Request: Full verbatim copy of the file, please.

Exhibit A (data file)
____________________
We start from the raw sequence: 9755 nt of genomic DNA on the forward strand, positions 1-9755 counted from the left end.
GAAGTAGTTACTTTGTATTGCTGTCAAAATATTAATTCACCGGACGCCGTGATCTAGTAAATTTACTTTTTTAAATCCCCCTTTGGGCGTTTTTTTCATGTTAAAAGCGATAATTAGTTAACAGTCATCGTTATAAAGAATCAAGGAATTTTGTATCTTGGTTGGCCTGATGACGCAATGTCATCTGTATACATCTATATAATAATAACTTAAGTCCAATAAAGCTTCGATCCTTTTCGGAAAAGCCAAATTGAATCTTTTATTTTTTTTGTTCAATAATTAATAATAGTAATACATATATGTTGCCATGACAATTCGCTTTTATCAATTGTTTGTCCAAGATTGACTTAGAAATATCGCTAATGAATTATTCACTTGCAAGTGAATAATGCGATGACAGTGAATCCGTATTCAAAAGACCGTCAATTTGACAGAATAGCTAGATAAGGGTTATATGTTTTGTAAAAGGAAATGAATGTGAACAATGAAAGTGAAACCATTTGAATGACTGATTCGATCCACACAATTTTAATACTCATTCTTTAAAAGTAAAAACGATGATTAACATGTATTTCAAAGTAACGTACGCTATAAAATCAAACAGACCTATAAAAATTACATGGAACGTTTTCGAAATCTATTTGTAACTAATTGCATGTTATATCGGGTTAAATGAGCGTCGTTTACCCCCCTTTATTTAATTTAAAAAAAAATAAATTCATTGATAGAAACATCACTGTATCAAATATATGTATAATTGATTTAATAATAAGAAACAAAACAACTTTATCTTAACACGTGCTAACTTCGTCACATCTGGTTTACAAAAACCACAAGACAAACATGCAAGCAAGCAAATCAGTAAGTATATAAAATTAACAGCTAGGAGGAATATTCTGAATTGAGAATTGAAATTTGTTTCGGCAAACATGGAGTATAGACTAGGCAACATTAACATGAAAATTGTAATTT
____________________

We start from the raw sequence: 9755 nt of genomic DNA on the forward strand, positions 1-9755 counted from the left end.
GAAGTAGTTACTTTGTATTGCTGTCAAAATATTAATTCACCGGACGCCGTGATCTAGTAAATTTACTTTTTTAAATCCCCCTTTGGGCGTTTTTTTCATGTTAAAAGCGATAATTAGTTAACAGTCATCGTTATAAAGAATCAAGGAATTTTGTATCTTGGTTGGCCTGATGACGCAATGTCATCTGTATACATCTATATAATAATAACTTAAGTCCAATAAAGCTTCGATCCTTTTCGGAAAAGCCAAATTGAATCTTTTATTTTTTTTGTTCAATAATTAATAATAGTAATACATATATGTTGCCATGACAATTCGCTTTTATCAATTGTTTGTCCAAGATTGACTTAGAAATATCGCTAATGAATTATTCACTTGCAAGTGAATAATGCGATGACAGTGAATCCGTATTCAAAAGACCGTCAATTTGACAGAATAGCTAGATAAGGGTTATATGTTTTGTAAAAGGAAATGAATGTGAACAATGAAAGTGAAACCATTTGAATGACTGATTCGATCCACACAATTTTAATACTCATTCTTTAAAAGTAAAAACGATGATTAACATGTATTTCAAAGTAACGTACGCTATAAAATCAAACAGACCTATAAAAATTACATGGAACGTTTTCGAAATCTATTTGTAACTAATTGCATGTTATATCGGGTTAAATGAGCGTCGTTTACCCCCCTTTATTTAATTTAAAAAAAAATAAATTCATTGATAGAAACATCACTGTATCAAATATATGTATAATTGATTTAATAATAAGAAACAAAACAACTTTATCTTAACACGTGCTAACTTCGTCACATCTGGTTTACAAAAACCACAAGACAAACATGCAAGCAAGCAAATCAGTAAGTATATAAAATTAACAGCTAGGAGGAATATTCTGAATTGAGAATTGAAATTTGTTTCGGCAAACATGGAGTATAGACTAGGCAACATTAACATGAAAATTGTAATTT